Here are a few things that I wished someone had told me 20 years ago.
Proper names in 30 seconds: If you are writing dialogue where you’re addressing another person, don’t give that other person a name unless you absolutely need to. Dropping ‘Carol’ or ‘Gary’ in a line will cost you more than a second, all in. And you can totally make something funnier out of a second than that.
When writing dialog for a known person, don’t focus on their nuances. You’ll use them wrong. Before I start, I’ll find a scene of their dialogue I’m into and I’ll transcribe it. I’ll look at the pattern and check out the dynamics. When do they take beats? Are their silences the interesting part? Was it only funny when it was performed? You’ll want to over-write for them because you love them, want to impress them and make something worthy of them. But remember, when they finally do read your work, they’ll already be reading it in their voice. So, I don’t know, don’t try too hard? Wow, this really devolved into a lesson in slacking!
Tropes and old bits: What are you, an AI stand up? A boss once told me to avoid any of that ‘he’s standing right behind me, isn’t he?’ type dialogue. It’s a good watch out. All those overused bits – ChatGPT can weave those little chestnuts in there for you if you want. But I say let’s send ’em out into the fjord and give ’em all a proper hero’s burial, with the flaming arrow and whatnot. Although, a script with all of them could be funny… maybe… probably not.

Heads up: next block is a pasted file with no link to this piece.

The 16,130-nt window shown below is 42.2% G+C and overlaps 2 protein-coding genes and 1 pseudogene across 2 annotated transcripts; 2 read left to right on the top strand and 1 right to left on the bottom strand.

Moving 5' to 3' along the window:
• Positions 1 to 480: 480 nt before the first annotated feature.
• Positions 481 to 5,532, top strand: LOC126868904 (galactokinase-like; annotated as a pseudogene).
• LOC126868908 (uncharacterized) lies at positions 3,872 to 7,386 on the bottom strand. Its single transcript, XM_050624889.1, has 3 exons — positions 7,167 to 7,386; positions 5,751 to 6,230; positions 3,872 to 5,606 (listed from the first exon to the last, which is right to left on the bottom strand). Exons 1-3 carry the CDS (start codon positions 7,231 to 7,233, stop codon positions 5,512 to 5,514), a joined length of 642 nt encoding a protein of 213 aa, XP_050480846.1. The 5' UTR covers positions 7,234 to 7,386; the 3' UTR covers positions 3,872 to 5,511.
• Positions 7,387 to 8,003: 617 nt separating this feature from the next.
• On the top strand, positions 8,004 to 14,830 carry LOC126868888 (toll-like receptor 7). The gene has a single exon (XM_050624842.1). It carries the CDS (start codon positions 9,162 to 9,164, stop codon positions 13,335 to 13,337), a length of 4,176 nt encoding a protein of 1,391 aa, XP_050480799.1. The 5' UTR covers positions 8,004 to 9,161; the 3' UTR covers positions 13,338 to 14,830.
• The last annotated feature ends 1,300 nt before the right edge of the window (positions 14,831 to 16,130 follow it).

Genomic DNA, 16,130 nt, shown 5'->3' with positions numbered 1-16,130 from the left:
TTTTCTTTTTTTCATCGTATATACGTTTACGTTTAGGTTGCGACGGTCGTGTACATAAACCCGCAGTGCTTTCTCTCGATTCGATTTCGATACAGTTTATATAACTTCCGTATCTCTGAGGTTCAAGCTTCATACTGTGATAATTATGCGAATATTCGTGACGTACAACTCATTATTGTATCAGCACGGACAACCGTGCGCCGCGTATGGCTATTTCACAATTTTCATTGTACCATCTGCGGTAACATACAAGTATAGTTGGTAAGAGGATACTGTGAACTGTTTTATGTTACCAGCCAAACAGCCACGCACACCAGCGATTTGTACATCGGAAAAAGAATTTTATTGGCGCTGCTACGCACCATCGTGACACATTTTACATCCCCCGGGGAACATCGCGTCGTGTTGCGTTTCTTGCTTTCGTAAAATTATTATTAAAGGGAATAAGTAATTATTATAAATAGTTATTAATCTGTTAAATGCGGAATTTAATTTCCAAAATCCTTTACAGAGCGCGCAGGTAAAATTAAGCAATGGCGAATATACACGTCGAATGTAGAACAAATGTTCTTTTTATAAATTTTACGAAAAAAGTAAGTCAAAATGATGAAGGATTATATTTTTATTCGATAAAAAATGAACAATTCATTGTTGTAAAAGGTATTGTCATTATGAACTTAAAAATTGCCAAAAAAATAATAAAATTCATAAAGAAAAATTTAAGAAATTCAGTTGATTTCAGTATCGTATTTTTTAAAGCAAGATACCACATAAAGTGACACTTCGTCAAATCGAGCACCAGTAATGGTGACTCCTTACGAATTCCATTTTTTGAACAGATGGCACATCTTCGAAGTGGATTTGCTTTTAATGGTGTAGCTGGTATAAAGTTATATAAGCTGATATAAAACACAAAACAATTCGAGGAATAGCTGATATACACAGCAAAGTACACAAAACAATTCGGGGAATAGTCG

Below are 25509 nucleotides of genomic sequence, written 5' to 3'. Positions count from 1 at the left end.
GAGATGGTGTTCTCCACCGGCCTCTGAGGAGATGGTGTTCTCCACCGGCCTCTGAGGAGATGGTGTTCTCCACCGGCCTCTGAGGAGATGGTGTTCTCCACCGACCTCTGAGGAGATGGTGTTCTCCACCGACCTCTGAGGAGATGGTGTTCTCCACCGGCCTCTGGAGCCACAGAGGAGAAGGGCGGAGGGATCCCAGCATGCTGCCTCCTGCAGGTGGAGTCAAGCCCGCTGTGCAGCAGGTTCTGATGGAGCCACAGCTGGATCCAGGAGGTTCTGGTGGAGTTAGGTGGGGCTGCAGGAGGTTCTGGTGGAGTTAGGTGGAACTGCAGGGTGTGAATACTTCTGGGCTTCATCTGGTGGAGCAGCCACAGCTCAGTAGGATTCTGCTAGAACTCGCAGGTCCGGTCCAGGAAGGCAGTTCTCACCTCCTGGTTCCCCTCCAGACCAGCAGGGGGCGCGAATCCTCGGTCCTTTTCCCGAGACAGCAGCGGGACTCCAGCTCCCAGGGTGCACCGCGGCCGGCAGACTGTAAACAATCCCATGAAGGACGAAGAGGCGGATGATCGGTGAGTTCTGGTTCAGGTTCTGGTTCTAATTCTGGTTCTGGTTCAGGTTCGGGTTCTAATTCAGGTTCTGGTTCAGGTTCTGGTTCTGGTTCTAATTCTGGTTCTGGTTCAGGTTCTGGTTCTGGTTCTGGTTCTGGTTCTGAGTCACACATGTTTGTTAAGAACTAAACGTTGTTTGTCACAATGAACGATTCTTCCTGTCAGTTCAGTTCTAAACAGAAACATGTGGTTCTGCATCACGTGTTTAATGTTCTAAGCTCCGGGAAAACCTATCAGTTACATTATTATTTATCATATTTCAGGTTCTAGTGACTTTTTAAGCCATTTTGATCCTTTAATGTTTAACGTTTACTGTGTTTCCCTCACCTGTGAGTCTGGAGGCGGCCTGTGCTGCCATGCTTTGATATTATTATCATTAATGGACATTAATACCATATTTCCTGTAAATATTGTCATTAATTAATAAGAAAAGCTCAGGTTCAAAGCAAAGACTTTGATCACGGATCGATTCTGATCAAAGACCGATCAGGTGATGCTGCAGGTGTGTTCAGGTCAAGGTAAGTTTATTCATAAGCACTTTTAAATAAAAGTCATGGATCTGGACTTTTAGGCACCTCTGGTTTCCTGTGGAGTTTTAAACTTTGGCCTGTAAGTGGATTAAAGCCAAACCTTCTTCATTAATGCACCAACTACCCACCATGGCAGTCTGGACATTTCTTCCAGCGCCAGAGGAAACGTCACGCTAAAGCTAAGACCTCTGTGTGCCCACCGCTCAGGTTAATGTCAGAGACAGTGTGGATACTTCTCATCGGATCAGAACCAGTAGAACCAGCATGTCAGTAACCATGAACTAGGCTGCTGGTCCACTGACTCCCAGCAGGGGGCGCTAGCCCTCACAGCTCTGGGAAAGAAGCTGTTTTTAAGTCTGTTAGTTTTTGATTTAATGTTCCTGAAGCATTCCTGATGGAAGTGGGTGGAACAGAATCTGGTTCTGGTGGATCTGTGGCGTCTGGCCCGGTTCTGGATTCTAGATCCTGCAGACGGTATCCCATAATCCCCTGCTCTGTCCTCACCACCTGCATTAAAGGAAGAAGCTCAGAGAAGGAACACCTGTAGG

Consider the ‘kiss ass’. In real life, you talk differently depending on who it is. Same goes for your characters. Consider that when writing their dialogue. They don’t have to be a one note – even in 15 seconds. Think about a kiss ass. A kiss ass only kisses ass to certain asses. What does the kiss ass talk like to everybody else?
Lastly, overwrite for you. Give them the hits.
Be wary of explaining too much or having too much exposition. There’s a lot visually that will fill in the blanks and people only need to understand the main message. Try a scene where the dialogue starts mid-conversation at a key moment like ‘What’s that?’, ’I’ll take it’, or ’Doesn’t it bother you that…’.
Oftentimes, writers take too much time to get to the reveal or punchline. After all, we’re competing with limited attention span and lack of interest. Try flipping the script and say what you need to say first (i.e. product benefit), so you have more time to play with the premise. A well known example is the Geico rhetorical questions work – ’Could switching to Geico really save you 15% or more on your car insurance? Is Too Tall Jones too tall?’.
– Courtesy of Little Black Book